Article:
Today’s Post by Joe Farace
Taking pictures is like tiptoeing into the kitchen late at night and stealing Oreo cookies.”— Diane Arbus
I haven’t had an Oreo in a while but any photographer who’s ever shot a portrait knows what the late Ms. Arbus was talking about. All that stands between the photographer and a good portrait is their imagination and a subject who’s interesting in working together to create the best possible image.
Because often there’s nothing for the client to interact with in the studio—especially when shooting on a seamless background— the photographer’s posing directions are going to have to be more precise than normal. Photographing a portrait subject against a seamless paper background is the ultimate test of one’s ability to make something from nothing; you’re shooting without a net—naked, even if your subject is wearing clothes.
My philosophy is that I don’t want any of my client’s intimate portraits to look the same as our other client’s images. I believe that he session is all about them.
To that end I try to take the time (pre-pandemic) to get to know my clients either portrait clients or models looking to expand their portfolio or online presence to visualize their fantasy, their dream or just something they’ve always wanted to try.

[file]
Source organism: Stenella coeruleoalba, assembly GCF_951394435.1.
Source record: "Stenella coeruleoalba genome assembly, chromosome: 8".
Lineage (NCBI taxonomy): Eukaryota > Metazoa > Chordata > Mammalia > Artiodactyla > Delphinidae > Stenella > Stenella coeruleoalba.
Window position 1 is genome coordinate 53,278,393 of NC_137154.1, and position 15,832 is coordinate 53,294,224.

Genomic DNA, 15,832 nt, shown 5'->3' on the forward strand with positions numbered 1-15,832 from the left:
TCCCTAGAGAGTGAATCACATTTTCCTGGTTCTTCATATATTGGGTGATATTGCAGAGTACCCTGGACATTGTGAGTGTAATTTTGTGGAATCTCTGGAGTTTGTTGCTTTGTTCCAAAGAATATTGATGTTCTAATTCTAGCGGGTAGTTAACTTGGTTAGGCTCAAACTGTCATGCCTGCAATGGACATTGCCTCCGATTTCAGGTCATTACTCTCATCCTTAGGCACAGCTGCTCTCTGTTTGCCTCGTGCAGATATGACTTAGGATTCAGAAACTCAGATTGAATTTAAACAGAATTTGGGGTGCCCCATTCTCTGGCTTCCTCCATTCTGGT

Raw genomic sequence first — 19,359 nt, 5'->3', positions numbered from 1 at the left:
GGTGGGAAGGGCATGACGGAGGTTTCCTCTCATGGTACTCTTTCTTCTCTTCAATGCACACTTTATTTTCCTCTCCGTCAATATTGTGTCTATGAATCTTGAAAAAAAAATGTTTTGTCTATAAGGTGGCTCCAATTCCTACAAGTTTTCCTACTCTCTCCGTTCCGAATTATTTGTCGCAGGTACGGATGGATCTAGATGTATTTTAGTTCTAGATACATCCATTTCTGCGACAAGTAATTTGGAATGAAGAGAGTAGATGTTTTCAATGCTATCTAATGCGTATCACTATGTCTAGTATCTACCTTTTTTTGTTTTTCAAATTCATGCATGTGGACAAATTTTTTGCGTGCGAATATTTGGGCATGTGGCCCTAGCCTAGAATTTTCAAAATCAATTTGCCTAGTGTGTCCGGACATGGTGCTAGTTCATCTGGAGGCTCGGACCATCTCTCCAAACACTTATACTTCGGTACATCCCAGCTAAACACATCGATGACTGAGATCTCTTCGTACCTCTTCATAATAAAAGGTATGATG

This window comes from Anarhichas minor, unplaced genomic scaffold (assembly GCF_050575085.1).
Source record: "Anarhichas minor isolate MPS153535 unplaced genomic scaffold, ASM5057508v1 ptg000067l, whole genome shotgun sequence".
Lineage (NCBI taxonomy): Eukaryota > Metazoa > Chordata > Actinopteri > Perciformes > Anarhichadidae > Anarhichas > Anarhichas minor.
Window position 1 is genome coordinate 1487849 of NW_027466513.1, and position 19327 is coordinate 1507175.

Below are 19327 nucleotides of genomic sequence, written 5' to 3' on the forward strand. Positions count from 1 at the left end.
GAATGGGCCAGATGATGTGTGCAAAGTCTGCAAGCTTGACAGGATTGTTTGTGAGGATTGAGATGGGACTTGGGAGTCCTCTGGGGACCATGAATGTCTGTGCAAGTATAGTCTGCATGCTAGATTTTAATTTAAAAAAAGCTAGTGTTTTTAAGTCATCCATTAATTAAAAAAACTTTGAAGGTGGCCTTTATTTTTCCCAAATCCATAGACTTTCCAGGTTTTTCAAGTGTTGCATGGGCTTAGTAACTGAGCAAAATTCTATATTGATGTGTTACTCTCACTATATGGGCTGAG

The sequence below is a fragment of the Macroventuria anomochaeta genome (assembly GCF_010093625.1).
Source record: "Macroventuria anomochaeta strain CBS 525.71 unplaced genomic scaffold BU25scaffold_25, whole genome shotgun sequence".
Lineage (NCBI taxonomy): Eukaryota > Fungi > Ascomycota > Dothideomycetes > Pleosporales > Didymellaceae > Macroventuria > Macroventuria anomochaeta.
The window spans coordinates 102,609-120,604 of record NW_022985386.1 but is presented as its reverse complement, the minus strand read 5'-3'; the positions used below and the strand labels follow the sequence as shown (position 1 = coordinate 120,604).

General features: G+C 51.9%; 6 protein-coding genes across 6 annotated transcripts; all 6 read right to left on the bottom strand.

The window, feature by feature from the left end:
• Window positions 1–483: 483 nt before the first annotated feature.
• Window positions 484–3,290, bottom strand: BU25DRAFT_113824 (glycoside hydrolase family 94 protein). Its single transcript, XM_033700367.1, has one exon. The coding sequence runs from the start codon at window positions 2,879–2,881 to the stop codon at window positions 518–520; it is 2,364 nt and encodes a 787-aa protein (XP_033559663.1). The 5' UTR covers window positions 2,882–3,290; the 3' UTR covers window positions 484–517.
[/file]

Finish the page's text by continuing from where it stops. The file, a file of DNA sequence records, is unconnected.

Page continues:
How I made this shot: Today’s featured portrait of Pam Simpson was made for a series of different styles of intimate portraits that were collected into a small album that was to be a gift for her significant other. This was one of the few that was shot in my 11×15-foot home studio. Lighting for the portrait was made using only a Plume Ltd Wafer HexOval 100 softbox that was attached with a Balcar-compatible speed ring to a Paul C Buff DigiBee 800 monolight that was placed at camera right and fairly close to Pam. She was photographed against black Savage Infinity vinyl backdrop hung from my still falling apart JTL background stand. It was made using an Olympus E-M10 Mark I—proving that an entry level camera can be used for all kinds of portraits—and their M. Zuiko 45mm f/1.8 lens with an exposure of 1/125 sec at f/4.5 and ISO 200.
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If you would like my take on glamour photography, please pick up a copy of my book Joe Farace’s Glamour Photography. It’s full of tips, tools and techniques and includes information on all of the gear that was used to make each image as well as the exposure data for each photograph. New books are available from Amazon for $21.61 with used copies starting at $8.90, as I write this. The Kindle version is $19.99 for those preferring a digital format.